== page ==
Government departments have recently gained an unfair advantage in workplace disputes, employment lawyer John Wilson explains. But the odds have always been stacked against public servants in disputes with the government.

A recent Fair Work Commission decision has permitted Australian Government Solicitor lawyers and their state or territory counterparts to appear as of right in the industrial tribunal. This is a troubling judgment for a number of reasons, but is particularly concerning for public servants.

Typically, parties can only be represented by a lawyer before the Commission with the approval of a Commissioner. This is because the Fair Work Act jurisdiction is intended to operate in an informal and non-adversarial manner. Until this point, lawyers for both the applicant (say an aggrieved public servant) and the respondent (the government department) would have to state their case as to why they should be allowed to represent their client. While in most cases leave to appear was granted, the Commission retained the discretion to decline representation when appropriate.

A leg up for government departments

Following Gibbens v Department of Immigration and Border Protection, only the employee’s lawyer has to make such arguments. At first glance this is unproblematic; few Commissioners would decline an employee representation when the government is represented by the Australian Government Solicitor. But often employees do not have the finances to procure legal representation. It is now likely that, despite the clear inequity, a public servant might be forced to battle their department and the Australian Government Solicitor. Employees already feel disadvantaged when legally sparing with their employer, let alone when they are unrepresented against the largest employer in Australia with guaranteed legal representation.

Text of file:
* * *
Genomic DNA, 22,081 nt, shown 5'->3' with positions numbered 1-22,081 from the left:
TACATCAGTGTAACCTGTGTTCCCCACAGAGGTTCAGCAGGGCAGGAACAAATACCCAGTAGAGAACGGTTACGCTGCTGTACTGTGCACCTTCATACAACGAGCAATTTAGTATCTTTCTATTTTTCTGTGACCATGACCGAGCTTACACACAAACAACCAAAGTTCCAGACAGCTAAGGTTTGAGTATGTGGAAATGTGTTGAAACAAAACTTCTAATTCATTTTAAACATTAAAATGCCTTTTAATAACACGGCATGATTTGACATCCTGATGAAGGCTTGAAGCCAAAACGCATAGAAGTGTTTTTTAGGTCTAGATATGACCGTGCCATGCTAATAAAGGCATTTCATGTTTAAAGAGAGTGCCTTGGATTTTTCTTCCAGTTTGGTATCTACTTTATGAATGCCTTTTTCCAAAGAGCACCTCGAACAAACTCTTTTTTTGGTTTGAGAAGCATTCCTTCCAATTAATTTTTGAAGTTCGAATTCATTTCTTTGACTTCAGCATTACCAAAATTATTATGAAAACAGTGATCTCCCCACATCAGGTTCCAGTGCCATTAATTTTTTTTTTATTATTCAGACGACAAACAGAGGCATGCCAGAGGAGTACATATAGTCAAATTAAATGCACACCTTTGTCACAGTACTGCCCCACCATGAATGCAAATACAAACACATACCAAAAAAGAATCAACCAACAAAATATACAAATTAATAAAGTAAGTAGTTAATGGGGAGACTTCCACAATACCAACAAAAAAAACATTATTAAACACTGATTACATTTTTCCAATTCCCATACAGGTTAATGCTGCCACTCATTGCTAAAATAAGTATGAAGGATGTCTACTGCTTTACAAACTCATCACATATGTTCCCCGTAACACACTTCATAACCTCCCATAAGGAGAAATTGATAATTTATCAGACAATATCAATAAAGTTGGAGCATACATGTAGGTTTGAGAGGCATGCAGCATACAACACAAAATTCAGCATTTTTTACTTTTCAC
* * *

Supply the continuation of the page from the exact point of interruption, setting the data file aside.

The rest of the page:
Beyond the tangible effect on employees, taxpayers might also be burdened. The Australian Government Solicitor must bid for government work alongside private law firms, to ensure public legal work is done at competitive rates. But departments will now have an added incentive to engage their services over private options, regardless of costs differences.

The Gibbens precedent

Given these deleterious side effects, what motivated Commissioner Williams’ decision in Gibbens? Under the Fair Work Act, in-house lawyers – employees of the organisation before the Commission – are excused from the requirement to seek permission to appear. The Department of Immigration and Border Protection argued that, as Australian Government Solicitor lawyers are employees of the Commonwealth, they were effectively in-house counsel for the department.

Commissioner Williams agreed. He observed: “I have considered the submissions of both parties and am satisfied that lawyers of the AGS are entitled, as of right, to represent the Respondent being the Commonwealth of Australia (Department of Immigration and Border Protection) and consequently permission from the Commission is not required.” Commissioner Williams offered no further reasons and did not consider the policy consequences of his judgment. I have already seen other departments seeking to rely on this decision.

Whether the judgment stands is another question. While Commissioner Williams’ interpretation of the legislation is sound, the practical implications strike at the heart of the Fair Work Act’s objectives in this regard. Additionally, the relevant statutory provisions relied upon in Gibbens concerning in-house lawyers hardly represents an accurate description of the Australian Government Solicitor. That agency has to bid for government work alongside other law firms, which is rather inconsistent with being in-house. Yet the likelihood of a public servant appealing the Gibbens precedent is slim – few employees have the funds or desire to challenge such a procedural point of principle.

To further illustrate the issue, departments do have their own in-house lawyers. The Department of Immigration and Border Protection has an extensive legal department. If this is the case, why would any department choose to engage the Australian Government Solicitor’s services over that of its in-house lawyers? Probably because such counsel are not well versed in employment law matters while the Australian Government Solicitor have specialists.

Gibbens leaves public servants in an undesirable position. The odds have always been stacked against public servants in disputes with the government, and department are already spoilt for choice when it comes to legal representation. David against Goliath indeed.